An emerging class of long-lasting flu vaccines could do more than just save people the trouble of an annual flu shot. Princeton University-based researchers have found that the "universal" vaccine could for the first time allow for the effective, wide-scale prevention of flu by limiting the influenza virus' ability to spread and mutate. Universal, or cross-protective, vaccines - so named for their effectiveness against several flu strains - are being developed in various labs worldwide and some are already in clinical trials. The researchers recently reported in the Proceedings of the National Academy of Sciences that the new vaccines would make a bout with influenza less severe, making it more difficult for the virus to spread. At the same time, the vaccines would target relatively unchanging parts of the virus and hamper the virus' notorious ability to evolve and evade immunity;
On Wednesday, the US Food and Drug Administration announced it had approved FluMist Quadrivalent, a vaccine to prevent seasonal influenza in people aged 2 to 49 years. This is the first quadrivalent flu vaccine, that is one that contains four strains of flu virus, the agency has approved. FluMist Quadrivalent, made by MedImmune LLC of Gaithersburg in Maryland, contains weakened forms of two influenza A strains and two influenza B strains. The vaccine is administered as a nasal spray, like the trivalent form, FluMist. The FDA approved FluMist Quadrivalent after reviewing safety and effectiveness studies conducted previously for the trivalent vaccine, together with three new clinical studies that examined the quadrivalent formulation in about 4, 000 children and adults in the US. The results of the studies showed that the immune responses from FluMist Quadrivalent were similar to those of FluMist.
As part of a national collaboration, Oregon Health & Science University researchers are studying specially bred mice that are more like humans than ever before when it comes to genetic variation. Through these mice, the researchers hope to better understand and treat an infectious disease that plagues us year in and year out: the flu. The scientists aim to determine why some people suffer serious illness and even death when infected with influenza while others suffer only mild to moderate symptoms. The research is published in a special joint issue of the journals Genetics and G3: Genes, Genomes, Genetics, both publications of the Genetics Society of America. The research was conducted within the Pacific Northwest Regional Center for Excellence (PNWRCE) for Biodefense and Emerging Infectious Diseases, a consortium of investigators with extensive expertise, and basic and translational research capacity directed at a broad range of pathogens.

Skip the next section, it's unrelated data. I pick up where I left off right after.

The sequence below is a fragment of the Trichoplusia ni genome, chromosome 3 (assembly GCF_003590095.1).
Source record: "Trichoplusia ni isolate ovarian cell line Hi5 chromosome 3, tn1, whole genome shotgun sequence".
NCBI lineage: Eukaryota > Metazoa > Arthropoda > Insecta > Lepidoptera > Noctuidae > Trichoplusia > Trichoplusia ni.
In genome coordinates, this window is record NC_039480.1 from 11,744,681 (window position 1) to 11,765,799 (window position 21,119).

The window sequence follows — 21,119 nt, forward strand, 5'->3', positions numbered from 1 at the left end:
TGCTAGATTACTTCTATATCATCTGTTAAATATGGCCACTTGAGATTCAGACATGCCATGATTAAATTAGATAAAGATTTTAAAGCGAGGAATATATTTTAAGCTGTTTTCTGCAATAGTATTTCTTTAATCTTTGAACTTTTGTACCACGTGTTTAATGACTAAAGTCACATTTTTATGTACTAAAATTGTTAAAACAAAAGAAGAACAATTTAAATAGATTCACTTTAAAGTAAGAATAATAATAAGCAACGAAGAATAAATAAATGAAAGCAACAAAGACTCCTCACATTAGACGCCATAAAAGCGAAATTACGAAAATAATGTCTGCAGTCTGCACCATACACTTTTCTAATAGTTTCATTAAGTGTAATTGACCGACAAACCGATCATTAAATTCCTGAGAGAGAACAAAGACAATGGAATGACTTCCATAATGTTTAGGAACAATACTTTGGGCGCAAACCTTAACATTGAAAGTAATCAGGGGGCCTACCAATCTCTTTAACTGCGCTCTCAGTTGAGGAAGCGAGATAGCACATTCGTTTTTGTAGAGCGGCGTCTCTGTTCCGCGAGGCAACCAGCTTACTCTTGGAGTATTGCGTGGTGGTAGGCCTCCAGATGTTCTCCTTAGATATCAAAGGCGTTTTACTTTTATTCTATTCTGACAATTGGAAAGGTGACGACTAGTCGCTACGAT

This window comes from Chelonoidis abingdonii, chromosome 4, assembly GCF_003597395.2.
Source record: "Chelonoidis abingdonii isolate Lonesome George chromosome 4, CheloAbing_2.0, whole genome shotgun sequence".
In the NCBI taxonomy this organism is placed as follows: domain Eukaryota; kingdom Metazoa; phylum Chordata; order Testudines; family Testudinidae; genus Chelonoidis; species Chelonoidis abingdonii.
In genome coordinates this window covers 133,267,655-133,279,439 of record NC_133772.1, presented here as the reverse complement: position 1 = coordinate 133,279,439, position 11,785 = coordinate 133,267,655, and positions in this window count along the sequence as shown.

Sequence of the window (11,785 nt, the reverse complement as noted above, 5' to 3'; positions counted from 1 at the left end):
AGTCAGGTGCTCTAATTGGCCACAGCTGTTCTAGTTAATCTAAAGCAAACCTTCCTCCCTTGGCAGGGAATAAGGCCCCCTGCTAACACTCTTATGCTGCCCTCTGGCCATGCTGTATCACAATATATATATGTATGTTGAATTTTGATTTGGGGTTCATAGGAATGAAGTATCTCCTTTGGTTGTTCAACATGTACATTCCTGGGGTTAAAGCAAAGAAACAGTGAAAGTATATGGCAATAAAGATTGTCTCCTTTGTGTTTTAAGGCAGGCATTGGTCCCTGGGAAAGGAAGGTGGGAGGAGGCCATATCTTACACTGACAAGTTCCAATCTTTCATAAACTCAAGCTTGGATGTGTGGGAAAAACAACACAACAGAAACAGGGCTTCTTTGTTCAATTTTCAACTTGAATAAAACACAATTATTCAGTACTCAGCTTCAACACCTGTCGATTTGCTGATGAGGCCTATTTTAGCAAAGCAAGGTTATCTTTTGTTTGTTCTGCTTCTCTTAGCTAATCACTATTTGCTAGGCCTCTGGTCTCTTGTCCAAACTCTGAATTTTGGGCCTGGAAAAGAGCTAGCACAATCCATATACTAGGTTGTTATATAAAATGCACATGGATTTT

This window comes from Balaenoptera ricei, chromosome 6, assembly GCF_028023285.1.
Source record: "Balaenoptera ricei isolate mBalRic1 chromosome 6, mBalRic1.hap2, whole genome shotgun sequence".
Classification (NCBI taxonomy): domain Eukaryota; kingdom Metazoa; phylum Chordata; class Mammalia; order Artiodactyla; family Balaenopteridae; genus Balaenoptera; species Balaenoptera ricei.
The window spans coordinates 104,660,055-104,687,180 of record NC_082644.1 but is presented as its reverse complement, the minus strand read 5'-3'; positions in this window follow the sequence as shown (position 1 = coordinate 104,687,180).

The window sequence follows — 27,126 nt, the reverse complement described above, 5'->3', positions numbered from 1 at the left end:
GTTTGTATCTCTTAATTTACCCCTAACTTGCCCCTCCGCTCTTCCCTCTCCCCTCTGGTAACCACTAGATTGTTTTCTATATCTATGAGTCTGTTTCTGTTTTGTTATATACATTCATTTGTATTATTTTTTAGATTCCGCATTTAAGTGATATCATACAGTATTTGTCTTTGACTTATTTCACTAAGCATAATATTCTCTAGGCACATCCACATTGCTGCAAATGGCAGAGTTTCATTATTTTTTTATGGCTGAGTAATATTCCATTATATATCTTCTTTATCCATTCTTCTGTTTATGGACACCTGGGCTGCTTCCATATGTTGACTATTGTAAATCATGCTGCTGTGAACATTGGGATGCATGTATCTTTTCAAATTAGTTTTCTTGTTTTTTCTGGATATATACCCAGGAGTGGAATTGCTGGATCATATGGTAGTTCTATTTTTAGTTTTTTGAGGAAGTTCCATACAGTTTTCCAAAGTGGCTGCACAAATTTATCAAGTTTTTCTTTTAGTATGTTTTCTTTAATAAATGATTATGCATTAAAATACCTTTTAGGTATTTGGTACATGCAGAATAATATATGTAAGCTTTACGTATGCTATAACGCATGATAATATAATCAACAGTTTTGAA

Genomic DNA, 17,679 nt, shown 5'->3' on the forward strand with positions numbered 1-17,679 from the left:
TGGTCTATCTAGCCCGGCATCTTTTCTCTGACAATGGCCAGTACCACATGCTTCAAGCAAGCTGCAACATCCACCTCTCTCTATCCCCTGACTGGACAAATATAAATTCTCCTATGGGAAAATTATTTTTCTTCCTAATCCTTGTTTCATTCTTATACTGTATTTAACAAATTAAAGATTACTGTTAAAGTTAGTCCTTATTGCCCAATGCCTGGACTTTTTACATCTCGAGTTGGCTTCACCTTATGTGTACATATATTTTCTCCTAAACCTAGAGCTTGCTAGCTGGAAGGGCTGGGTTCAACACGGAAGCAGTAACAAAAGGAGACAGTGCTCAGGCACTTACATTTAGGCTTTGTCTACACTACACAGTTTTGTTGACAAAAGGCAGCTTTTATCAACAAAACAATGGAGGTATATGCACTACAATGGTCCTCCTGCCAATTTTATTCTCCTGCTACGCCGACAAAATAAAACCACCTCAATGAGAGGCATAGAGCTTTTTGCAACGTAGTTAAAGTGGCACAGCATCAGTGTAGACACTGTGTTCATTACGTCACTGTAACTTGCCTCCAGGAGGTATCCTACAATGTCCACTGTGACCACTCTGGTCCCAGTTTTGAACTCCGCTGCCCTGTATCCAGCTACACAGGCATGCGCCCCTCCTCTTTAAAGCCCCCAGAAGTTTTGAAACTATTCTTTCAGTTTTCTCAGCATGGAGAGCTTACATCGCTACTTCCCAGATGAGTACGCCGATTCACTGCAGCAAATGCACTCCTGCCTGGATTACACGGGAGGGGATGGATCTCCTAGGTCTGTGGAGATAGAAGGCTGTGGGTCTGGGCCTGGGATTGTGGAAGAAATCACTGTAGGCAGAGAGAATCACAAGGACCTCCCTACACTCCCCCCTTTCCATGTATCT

After the discovery of a new influenza A virus in fruit bats in Guatemala, a study in the journal Proceedings of the National Academy of Sciences, reveals that the virus represents no current threat to humans, although scientists from the Centers for Disease Control and Prevention, and the University of the Valley of Guatemala, recommend to research the virus as a potential source for human influenza. Leading researcher Dr. Suxiang Tong, team leader of the Pathogen Discovery Program in CDC's Division of Viral Diseases, declared: "This is the first time an influenza virus has been identified in bats, but in its current form the virus is not a human health issue. The study is important because the research has identified a new animal species that may act as a source of flu viruses." The bat influenza virus would need to obtain some genetic properties of human influenza viruses before it could be transmitted to humans.
The temporary moratorium on research on lab-modified bird flu (H5N1) viruses is to be extended, and the publication of the studies' "entire manuscript" is to be delayed. This was the conclusion of a small group of experts who met to discuss the two issues - the meeting, which took place in Geneva, Switzerland, involved 21 experts, including the leaders of the two research centers, one in the Netherlands and the other in the USA, the research funders, bioethicists and several WHO directors who specialize in influenza. In a written communiquÃ, WHO (World Health Organization) informed that the experts believe research on other H5N1 influenza viruses - the naturally-occurring ones - should continue "in order to protect public health". Dr. Keiji Fukuda, Assistant Director-General of Health Security and Environment, WHO, said: "Given the high death rate associated with this virus -- 60% of all humans who have been infected have died -- all participants at the meeting emphasized the high level of concern with this flu virus in the scientific community and the need to understand it better with additional research.